I.

INTRODUCTION

1. On September 7, 2000, the Inter-American Commission on Human Rights (hereinafter “the Inter-American
Commission,” “the Commission,” or “the IACHR”) received a petition filed by the Human Rights Legal Action
Center (Centro para Acción Legal en Derechos Humanos—CALDH) (hereinafter “the petitioners”) alleging the
international responsibility of the Republic of Guatemala (hereinafter “the state,” “the Guatemalan state,” or
“Guatemala”) to the detriment of the former employees of the Judiciary for alleged dismissal because they
exercised their right to strike.

2. The Commission approved admissibility report No. 78/03 of October 22, 2003. 1 On October 27, 2003, the
Commission notified said report to the parties and indicated it was available to reach a friendly solution, but
the conditions to initiate said proceeding were not met. The parties benefited from the regulatory delays to
submit their additional observations on the merits. All the information that was received was duly forwarded
to both parties.
II. POSITIONS OF THE PARTIES
A. Petitioners
3. The petitioners indicated that, in August 1992, the Judiciary Workers Union (Sindicato de Trabajadores del
Organismo Judicial—STOJ) (hereinafter the “STOJ” or “the Union”) and the Judiciary (Organismo Judicial,
hereinafter “the OJ”) signed a Collective Working Conditions Agreement. They indicated that the two-year
agreement came into force in November 1992. They stated that, after this period had elapsed, on October 18,
1994, the petitioners denounced the above-mentioned agreement to the General Labor Inspectorate for the
purpose of negotiating a new working instrument.

4. They argued that after unproductive bargaining with the Judiciary to agree on a new collective agreement,
according to the law, it filed an “economic and social dispute” with the First Chamber of the Labor and Social
Welfare Appeals Court, which takes over when the parties have not reached an agreement on the terms of the
collective working conditions agreement and is aimed at discussing the case directly, setting a time-limit of 30
days for bargaining. On November 21, 1994, said Court ruled that the petition was admissible. In addition, the
petitioners subsequently indicated that the Judiciary, represented by the Office of the Attorney General of the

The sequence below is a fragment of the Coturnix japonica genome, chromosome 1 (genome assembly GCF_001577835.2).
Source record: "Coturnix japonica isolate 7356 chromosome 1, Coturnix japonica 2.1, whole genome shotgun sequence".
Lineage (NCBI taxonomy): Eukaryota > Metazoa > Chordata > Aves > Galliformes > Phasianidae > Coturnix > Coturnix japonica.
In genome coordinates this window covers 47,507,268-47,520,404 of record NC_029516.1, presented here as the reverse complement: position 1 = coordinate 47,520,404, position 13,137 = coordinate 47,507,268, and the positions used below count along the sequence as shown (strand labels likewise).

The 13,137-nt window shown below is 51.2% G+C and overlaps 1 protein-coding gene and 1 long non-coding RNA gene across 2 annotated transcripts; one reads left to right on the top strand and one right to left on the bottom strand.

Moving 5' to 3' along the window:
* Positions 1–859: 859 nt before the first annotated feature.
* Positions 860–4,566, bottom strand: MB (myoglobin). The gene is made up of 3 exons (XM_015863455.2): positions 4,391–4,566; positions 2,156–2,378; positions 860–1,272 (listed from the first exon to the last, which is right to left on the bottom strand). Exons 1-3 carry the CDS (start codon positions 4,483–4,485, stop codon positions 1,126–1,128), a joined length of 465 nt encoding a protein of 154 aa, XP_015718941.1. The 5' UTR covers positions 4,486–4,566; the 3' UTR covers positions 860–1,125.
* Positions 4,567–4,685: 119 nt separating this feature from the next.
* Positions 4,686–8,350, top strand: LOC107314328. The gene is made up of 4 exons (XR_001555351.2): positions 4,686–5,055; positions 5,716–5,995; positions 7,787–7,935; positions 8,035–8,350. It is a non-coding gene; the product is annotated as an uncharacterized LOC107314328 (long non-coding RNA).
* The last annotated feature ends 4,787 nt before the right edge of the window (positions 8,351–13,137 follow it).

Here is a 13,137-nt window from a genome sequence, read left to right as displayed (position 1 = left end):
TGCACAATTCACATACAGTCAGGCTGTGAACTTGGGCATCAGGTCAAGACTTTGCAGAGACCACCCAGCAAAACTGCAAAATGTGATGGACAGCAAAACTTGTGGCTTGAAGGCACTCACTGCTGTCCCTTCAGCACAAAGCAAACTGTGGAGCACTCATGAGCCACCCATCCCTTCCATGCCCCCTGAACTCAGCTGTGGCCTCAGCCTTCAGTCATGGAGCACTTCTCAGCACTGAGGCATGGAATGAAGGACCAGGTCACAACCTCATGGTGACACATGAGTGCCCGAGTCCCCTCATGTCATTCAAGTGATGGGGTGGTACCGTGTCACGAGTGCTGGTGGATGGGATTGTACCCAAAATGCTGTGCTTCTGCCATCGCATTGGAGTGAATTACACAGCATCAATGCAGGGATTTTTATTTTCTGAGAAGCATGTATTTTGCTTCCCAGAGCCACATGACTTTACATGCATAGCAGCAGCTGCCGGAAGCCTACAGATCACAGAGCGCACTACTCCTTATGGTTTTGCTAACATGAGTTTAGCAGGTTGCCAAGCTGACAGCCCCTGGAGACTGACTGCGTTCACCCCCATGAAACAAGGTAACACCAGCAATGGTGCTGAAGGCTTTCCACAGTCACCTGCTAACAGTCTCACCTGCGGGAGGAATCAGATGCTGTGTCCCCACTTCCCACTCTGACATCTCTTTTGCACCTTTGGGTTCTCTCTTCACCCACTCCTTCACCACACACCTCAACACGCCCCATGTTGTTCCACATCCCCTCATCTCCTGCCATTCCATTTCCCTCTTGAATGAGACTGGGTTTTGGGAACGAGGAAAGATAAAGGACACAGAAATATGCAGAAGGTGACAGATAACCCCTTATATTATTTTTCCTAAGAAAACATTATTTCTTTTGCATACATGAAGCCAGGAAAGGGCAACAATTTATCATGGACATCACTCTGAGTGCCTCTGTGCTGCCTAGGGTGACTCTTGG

Nation, filed various challenges for the purpose of preventing the collective dispute from being pursued.

5. They pointed out that, on November 28, 1995, the First Chamber of the Labor and Social Welfare Appeals
Court ruled that direct proceedings had been exhausted and, therefore, on December 12, 1995, a Court of
Conciliation was established, a procedure required by law when direct recourse is unsuccessful. They indicated
that, on February 14, 1996, the Court of Conciliation made recommendations to the parties, suggesting certain
modifications to the new draft of the proposed agreement.
6. They indicated that, on February 15, 1996, the Court ruled that the conciliation proceeding had concluded,
because the parties had failed to agree to follow the recommendations from the proposals made by said court.

7. They argued that, on February 16, 1886, the Union submitted a brief to the First Chamber of the Labor and
Social Welfare Appeals Court so that the General Labor Inspectorate would proceed to ascertain, by counting,
if the employees who started the labor dispute accounted for at least two thirds of the Judiciary in order to
declare that the strike was lawful as required by the Labor Code.
8. They pointed out that subsequently the Judiciary filed a brief indicating that the only way to settle the
dispute was by means of arbitration.

IACHR. Report No. 78/03. Petition 0453/00. Former Employees of the Judiciary, Guatemala. October 22, 2003. In this report the
Commission declared that the petition was admissible in connection with Articles 8, 16, 24, 25, 1(1), and 2 of the American Convention.

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